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Long-Term Storage of Plasma Causes DNA Degradation

Quality-control programs needed for future plasma DNA biomarker studies

TUESDAY, Dec. 20 (HealthDay News) -- DNA levels in whole plasma and purified plasma drop substantially in frozen storage, up to 30% annually, Italian scientists report in the Dec. 21 issue of the Journal of the National Cancer Institute. The finding could have an impact on clinical trials that assess levels of plasma DNA, they say.

Gabriella Sozzi, Ph.D., and colleagues from the Istituto Nazionale per lo Studio e la Cura dei Tumori in Milan, examined free circulating DNA levels in whole plasma and purified DNA using real-time polymerase chain reaction. The researchers examined two sets of patients: 34 lung cancer patients and 28 matched controls; and 117 cancer-free heavy smokers. Samples were stored frozen, with a median time between assessments of 41 months for the first group and nine months for the second group.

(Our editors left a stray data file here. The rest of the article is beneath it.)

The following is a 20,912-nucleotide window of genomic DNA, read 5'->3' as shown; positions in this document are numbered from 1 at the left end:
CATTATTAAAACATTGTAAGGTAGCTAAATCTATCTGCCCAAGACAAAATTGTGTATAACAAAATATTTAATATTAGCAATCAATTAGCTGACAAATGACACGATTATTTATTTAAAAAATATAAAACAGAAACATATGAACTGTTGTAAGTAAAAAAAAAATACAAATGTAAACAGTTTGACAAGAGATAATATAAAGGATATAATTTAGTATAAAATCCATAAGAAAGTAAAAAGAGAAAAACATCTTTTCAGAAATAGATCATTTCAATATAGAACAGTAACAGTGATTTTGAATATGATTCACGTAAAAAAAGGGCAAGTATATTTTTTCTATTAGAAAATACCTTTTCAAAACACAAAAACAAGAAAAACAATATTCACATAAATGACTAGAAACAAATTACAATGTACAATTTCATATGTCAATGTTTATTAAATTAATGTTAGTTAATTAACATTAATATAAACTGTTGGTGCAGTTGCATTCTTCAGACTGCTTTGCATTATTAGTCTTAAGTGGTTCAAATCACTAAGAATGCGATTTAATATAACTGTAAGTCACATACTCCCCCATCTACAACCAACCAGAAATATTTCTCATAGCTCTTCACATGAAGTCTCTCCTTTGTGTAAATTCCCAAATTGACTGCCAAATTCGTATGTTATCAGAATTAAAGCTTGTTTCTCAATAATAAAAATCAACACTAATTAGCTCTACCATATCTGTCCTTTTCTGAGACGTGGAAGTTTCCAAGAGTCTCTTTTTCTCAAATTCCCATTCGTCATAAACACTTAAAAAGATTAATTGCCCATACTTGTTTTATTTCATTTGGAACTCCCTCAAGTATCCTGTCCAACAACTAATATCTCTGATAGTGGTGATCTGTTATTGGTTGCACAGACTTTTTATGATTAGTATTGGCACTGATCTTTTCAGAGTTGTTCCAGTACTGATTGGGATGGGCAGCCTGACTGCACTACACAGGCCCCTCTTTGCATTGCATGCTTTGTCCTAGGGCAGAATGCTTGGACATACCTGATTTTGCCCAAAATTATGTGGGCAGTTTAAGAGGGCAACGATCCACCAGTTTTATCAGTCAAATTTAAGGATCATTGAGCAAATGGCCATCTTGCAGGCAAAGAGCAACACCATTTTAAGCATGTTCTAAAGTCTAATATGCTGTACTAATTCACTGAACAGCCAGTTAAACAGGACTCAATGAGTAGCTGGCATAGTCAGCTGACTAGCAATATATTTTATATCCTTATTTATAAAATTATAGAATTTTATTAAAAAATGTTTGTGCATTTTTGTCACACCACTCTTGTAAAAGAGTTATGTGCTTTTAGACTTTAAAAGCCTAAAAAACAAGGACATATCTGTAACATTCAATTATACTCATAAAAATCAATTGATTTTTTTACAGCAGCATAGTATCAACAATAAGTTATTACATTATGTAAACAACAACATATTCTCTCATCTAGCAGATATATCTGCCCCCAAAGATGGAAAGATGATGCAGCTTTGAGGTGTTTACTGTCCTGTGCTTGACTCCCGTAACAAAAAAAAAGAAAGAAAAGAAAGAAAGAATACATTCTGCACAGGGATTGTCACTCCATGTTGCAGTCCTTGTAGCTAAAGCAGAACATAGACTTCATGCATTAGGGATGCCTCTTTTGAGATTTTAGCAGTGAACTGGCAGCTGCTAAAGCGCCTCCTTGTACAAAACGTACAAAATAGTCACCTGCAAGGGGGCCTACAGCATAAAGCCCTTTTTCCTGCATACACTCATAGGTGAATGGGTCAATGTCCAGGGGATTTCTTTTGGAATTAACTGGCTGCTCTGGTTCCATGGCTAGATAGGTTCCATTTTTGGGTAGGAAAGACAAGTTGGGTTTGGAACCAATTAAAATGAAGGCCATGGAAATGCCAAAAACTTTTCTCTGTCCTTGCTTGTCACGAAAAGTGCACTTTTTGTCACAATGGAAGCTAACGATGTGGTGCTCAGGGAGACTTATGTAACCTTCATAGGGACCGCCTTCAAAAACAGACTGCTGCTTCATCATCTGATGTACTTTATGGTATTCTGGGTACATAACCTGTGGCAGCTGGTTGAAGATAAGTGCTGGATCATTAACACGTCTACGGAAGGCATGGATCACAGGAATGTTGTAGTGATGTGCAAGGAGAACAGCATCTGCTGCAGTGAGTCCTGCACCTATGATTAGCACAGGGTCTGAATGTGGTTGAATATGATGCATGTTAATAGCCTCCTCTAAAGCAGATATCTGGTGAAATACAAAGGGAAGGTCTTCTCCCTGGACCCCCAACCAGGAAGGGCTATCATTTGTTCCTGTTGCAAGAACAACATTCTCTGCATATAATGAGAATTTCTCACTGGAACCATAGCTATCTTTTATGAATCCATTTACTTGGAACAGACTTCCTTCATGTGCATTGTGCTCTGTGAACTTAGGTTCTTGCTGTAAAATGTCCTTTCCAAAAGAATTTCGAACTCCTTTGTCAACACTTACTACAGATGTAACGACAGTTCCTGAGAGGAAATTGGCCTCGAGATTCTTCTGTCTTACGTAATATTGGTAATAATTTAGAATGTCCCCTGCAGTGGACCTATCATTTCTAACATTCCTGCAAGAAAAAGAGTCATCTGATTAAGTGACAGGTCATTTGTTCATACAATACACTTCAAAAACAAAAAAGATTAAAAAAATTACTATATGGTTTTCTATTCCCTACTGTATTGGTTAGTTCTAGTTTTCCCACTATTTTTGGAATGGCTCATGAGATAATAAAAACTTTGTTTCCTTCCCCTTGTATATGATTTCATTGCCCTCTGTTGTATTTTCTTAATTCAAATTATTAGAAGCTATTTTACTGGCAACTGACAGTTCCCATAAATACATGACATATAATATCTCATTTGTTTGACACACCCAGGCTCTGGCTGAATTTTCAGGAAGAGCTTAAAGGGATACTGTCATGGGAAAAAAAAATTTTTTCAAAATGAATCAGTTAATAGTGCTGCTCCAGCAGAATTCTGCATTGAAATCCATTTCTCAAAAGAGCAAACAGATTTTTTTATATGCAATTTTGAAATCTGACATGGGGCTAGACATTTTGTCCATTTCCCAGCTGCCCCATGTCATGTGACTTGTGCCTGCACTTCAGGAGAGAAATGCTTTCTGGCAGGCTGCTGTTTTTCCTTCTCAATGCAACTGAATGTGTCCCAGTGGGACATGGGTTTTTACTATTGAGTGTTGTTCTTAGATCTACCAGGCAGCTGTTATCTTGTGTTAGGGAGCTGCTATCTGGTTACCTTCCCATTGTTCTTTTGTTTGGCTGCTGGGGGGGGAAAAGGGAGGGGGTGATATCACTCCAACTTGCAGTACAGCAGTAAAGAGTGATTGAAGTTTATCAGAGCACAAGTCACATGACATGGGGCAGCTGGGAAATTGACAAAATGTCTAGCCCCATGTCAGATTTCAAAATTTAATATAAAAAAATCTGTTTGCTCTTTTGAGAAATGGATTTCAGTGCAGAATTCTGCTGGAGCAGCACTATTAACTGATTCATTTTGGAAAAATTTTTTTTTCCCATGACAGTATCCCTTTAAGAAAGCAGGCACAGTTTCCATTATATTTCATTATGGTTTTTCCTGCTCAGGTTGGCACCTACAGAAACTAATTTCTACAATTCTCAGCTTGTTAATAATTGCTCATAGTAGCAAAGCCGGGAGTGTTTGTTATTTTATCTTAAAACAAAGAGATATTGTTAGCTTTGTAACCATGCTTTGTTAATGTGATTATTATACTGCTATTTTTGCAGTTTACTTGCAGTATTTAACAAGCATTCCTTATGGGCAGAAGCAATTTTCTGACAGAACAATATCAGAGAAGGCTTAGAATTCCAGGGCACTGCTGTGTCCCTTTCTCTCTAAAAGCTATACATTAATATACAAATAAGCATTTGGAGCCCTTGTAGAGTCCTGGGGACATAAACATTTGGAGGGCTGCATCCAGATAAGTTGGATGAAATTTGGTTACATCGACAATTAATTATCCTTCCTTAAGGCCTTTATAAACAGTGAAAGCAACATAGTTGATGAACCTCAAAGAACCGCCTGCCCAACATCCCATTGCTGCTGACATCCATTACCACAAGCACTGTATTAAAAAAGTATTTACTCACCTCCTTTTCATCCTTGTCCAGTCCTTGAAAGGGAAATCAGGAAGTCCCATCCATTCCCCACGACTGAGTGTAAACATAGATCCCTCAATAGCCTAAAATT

DNA levels in both plasma and isolated DNA samples dropped by about 30% per year in all patients.

The results "should be taken into account during planning and execution of large prospective clinical trials that involve the analysis of circulating plasma DNA or when stored plasma specimens are used for retrospective analyses that involve comparison of amounts of plasma DNA or detection of biomarkers in plasma DNA," Sozzi and colleagues conclude.

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